Metal Processing Institute
Advanced Casting Research Center

Research Programs

SSM Alloy Development


Research Team:

Qingyue Pan
Patrick Hogan
Diran Apelian

Introduction

Often newly developed manufacturing processes are evaluated with existing alloys rather than optimizing a special alloy that can take advantage of the attributes of the new process. Currently, conventional cast aluminum alloys, such as 356 and 357 are widely used for SSM processing. SSM alloy development/optimization remains a significant issue in SSM processing.

Historically, the trial-and-error method has been employed for alloy development. This approach has been proven to be cost-intensive and time-consuming. With the development of robust aluminum alloy databases, a new approach based on thermodynamic simulations has emerged. This approach provides a powerful tool for alloy design. In this approach, the Gibbs free energy of individual phases is calculated as a function of alloy composition, temperature and pressure, and then collected in a thermodynamic database that enables calculation of multi-component phase diagrams. The calculation results provide critical information for alloy design such as the phase formation and transformation temperatures, and the solidification characteristics of the alloy.

Objectives

The aim of this project is to optimize/develop alloys that are better suited for SSM processing. In order to achieve the goal, the following strategies are being pursued:

Methodology

Several important factors that need to be considered for SSM alloy development/optimization are outlined as follows:

  1. Solidification range (ΔT): is defined as the temperature range between the solidus and the liquidus lines of the alloy. Pure metals and eutectic alloys are not suitable for SSM processing, whereas, alloys with too wide a solidification range experience poor resistance to hot tearing. It is therefore suggested that the solidification range of an SSM alloy be between 40-130K.
  2. Temperature sensitivity of fraction solid: For a given alloy composition, temperature sensitivity of the fraction solid (fs) is defined as the slope of the fs vs.T curve, i.e., it is dfs/dT. In order to obtain stable and repeatable processing conditions, the temperature sensitivity of the fraction solid should be as small as possible in the fraction solid range of commercial operations (ideally fs should be 0.3-0.5 for rheocasting, and 0.5-0.7 for thixocasting/thixoforging).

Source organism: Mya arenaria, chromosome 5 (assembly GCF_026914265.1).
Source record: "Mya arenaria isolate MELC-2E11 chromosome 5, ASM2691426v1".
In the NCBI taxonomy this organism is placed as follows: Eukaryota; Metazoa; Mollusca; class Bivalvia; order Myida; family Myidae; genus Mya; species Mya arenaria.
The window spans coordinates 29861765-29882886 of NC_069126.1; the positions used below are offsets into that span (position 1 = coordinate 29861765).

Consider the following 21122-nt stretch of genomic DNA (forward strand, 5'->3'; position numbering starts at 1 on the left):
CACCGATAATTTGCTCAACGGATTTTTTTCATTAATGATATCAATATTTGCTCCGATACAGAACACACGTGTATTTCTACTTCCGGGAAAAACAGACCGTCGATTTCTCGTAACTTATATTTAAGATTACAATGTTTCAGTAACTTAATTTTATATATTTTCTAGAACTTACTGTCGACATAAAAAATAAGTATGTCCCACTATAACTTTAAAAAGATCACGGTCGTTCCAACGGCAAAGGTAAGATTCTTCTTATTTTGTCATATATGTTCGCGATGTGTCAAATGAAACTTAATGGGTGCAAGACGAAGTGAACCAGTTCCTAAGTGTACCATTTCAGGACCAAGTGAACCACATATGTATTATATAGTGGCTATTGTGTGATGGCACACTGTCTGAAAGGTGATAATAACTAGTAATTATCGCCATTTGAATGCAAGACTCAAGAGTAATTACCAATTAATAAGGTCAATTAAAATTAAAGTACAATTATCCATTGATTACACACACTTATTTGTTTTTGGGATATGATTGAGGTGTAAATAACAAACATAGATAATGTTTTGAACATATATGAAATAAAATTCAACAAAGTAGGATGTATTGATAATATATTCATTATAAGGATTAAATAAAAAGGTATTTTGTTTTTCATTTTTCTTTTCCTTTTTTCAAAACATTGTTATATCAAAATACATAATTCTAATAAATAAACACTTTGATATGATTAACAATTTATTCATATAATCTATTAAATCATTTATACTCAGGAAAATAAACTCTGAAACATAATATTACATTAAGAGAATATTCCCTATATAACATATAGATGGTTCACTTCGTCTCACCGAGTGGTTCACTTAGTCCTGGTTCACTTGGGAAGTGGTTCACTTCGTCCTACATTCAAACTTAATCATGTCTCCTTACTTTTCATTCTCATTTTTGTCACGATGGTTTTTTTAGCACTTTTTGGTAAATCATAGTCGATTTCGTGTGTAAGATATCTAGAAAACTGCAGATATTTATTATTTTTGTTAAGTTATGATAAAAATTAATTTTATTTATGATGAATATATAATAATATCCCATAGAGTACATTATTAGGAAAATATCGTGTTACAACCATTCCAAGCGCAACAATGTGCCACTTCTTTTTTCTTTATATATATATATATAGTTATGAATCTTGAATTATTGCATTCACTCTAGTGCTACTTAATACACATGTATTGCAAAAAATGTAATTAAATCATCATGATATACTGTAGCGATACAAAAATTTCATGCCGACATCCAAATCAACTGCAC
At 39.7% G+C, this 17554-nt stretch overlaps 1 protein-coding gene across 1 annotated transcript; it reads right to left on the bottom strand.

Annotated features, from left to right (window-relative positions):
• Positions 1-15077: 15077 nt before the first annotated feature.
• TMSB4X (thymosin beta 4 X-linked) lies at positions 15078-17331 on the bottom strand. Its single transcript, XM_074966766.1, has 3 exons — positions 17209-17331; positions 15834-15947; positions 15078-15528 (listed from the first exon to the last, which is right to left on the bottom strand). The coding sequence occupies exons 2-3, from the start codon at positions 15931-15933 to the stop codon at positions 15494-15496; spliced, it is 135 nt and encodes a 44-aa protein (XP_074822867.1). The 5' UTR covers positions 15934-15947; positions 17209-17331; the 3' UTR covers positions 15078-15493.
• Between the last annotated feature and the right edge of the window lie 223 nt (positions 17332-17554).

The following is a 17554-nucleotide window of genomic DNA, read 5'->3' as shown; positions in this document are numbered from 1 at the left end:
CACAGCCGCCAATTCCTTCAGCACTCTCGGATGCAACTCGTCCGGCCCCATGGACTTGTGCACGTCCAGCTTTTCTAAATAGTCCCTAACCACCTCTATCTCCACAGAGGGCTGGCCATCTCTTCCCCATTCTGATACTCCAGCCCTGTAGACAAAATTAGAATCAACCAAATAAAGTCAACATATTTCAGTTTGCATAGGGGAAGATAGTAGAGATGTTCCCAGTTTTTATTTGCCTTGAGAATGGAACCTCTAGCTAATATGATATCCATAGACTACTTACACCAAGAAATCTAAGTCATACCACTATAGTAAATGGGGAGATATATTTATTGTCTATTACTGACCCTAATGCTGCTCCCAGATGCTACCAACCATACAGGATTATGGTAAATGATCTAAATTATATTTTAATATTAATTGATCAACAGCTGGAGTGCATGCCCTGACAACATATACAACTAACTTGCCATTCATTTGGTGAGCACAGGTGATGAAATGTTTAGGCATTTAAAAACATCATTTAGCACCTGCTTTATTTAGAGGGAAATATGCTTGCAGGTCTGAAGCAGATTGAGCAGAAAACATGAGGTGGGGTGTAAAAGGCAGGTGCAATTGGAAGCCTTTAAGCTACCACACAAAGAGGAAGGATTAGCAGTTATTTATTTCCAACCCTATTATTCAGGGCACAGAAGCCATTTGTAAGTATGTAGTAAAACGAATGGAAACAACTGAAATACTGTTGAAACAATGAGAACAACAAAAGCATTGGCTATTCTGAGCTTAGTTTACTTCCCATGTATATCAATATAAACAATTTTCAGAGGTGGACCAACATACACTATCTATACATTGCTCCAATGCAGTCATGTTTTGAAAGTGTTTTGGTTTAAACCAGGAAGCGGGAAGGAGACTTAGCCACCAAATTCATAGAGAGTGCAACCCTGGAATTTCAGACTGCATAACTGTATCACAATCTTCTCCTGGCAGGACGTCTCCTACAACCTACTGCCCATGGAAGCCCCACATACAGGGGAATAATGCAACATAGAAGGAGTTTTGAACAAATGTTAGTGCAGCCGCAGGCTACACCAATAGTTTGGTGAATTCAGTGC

3. Temperature process window (ΔT): Depending on the application, for rheocasting, ΔT is defined as the temperature difference between 0.3-0.5 fraction solid, whereas, for thixoforging, ΔT is defined as the temperature difference between 0.5-0.7 fraction solid. Considering temperature variations during commercial forming operations, a relatively large temperature window is expected.
  4. Potential for age hardening: In order to achieve high strength, the alloys designed for SSM processing need to have high potential for age hardening. During a T5 temper, SSM parts ejected from the die are quenched immediately in water and then artificially aged at a relatively low temperature. Therefore, the potential for age hardening of a phase can be gauged by the concentration difference (ΔC) of the major alloying elements in the α-phase between the quenching and ageing temperatures

Salient Results:

In this study, extensive thermodynamic calculations are being conducted to evaluate the SSM processability of commercial alloys. These include 356/357, 380/383, 319, 206, and wrought alloys. Subsequently, the effects of various alloying elements on the SSM processability of these alloys are characterized and recommendations are made to allow the optimization of the alloys for semi-solid processing. Some salient results are highlighted below:

Figure 1 compares the fraction solid (fs) vs temperature (T) curves of A356/380/319/206 alloys with nominal composition. Table 1 gives important simulation results. From Figure 1 and Table 1, one can see that:

Figure 1: Fraction solid (fs) vs. temperature (T) curves of A356, 206, 380 and 319 alloys with nominal composition.

Table 1: Simulation Results of 319/380/206/A356 Alloys with Nominal Composition

Figures 2 and 3 illustrate the effects of Si, and Ni content on the fs vs T curves of 380 alloy. Simulation results point out that:

Table 2: Recommended Composition Window of 380 for Semi-solid Processing

Figure 2: Effect of Si content on fraction solid vs. temperature curves of 380 alloy.

Figure 3: Effect of Ni content on fraction solid vs. temperature curves of 380 alloy.

SSM Related Publications

Related Publications

Maintained by webmaster@wpi.edu
Last modified: September 12, 2007 16:39:05